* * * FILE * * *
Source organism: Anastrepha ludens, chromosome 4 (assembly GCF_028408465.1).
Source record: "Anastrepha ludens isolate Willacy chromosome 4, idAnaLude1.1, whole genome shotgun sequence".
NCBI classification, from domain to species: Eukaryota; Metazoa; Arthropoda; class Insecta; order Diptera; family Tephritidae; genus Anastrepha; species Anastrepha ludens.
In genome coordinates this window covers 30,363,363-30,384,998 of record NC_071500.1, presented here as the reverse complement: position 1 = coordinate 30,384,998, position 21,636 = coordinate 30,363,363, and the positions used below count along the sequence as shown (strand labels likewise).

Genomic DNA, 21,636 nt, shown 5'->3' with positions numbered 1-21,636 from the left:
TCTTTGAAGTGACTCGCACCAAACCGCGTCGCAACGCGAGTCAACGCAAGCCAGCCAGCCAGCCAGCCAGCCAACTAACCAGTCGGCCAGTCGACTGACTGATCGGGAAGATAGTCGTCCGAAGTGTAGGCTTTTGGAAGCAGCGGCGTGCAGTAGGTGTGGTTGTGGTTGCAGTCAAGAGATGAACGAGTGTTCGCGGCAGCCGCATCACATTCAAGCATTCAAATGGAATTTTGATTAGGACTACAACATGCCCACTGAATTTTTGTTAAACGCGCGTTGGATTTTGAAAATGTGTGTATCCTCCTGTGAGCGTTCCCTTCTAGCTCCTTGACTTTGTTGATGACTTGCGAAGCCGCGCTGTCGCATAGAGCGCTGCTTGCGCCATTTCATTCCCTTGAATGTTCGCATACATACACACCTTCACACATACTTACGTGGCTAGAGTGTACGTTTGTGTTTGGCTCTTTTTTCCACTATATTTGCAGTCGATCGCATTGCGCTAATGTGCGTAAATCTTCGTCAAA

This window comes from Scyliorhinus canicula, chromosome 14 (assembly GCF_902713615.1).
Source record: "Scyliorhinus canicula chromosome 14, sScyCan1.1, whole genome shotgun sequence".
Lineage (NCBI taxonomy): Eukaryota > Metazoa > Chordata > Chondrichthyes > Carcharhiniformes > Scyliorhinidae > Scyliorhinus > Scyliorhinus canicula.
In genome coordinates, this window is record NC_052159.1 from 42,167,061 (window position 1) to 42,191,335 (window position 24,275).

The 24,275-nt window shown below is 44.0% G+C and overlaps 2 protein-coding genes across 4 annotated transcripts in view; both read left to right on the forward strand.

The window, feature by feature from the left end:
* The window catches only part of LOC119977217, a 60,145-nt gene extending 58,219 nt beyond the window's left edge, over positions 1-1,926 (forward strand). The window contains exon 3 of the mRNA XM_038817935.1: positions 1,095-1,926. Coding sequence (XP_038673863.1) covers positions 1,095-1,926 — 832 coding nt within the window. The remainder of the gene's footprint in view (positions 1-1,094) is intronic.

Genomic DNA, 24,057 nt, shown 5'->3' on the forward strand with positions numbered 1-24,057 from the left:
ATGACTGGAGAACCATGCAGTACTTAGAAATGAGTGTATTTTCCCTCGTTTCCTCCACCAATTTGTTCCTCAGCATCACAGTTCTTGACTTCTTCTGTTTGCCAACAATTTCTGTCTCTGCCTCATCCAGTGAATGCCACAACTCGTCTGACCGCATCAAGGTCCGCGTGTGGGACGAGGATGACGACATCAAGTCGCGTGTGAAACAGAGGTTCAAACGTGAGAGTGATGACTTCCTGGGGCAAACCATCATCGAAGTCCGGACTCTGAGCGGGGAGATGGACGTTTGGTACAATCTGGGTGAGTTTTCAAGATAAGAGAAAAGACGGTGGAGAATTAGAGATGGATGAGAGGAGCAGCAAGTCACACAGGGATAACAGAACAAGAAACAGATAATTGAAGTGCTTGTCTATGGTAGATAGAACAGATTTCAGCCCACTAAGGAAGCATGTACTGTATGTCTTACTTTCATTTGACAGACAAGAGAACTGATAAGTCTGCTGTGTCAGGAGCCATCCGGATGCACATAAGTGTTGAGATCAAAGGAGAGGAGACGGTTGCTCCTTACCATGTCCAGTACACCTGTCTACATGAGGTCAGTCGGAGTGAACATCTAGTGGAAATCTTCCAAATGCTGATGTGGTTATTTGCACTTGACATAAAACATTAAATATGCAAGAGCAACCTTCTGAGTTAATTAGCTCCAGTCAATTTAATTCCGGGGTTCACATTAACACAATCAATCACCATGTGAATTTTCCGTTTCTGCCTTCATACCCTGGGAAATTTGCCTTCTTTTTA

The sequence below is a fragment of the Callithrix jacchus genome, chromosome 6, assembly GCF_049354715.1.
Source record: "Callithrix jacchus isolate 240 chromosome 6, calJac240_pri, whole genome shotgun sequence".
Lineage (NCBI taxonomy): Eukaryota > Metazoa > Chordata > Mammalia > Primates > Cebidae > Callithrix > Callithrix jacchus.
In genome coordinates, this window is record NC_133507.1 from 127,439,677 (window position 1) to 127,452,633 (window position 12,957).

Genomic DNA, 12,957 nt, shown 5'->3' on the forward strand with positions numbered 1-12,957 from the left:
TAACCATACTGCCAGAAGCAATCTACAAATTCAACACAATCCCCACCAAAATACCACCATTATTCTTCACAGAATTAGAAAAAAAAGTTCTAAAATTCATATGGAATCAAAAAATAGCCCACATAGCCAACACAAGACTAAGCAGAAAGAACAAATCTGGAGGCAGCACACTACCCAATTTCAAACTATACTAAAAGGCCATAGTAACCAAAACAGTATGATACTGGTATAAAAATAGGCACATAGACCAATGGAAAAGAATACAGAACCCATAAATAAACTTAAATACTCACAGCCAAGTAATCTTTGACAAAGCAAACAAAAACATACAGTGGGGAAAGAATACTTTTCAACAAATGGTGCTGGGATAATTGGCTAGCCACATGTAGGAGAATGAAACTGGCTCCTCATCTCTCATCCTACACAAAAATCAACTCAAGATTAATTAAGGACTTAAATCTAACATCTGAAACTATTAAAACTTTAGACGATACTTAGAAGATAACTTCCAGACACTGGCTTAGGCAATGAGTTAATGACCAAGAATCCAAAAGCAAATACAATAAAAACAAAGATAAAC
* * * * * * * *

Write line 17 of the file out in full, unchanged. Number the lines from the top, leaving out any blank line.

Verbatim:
Source record: "Callithrix jacchus isolate 240 chromosome 6, calJac240_pri, whole genome shotgun sequence".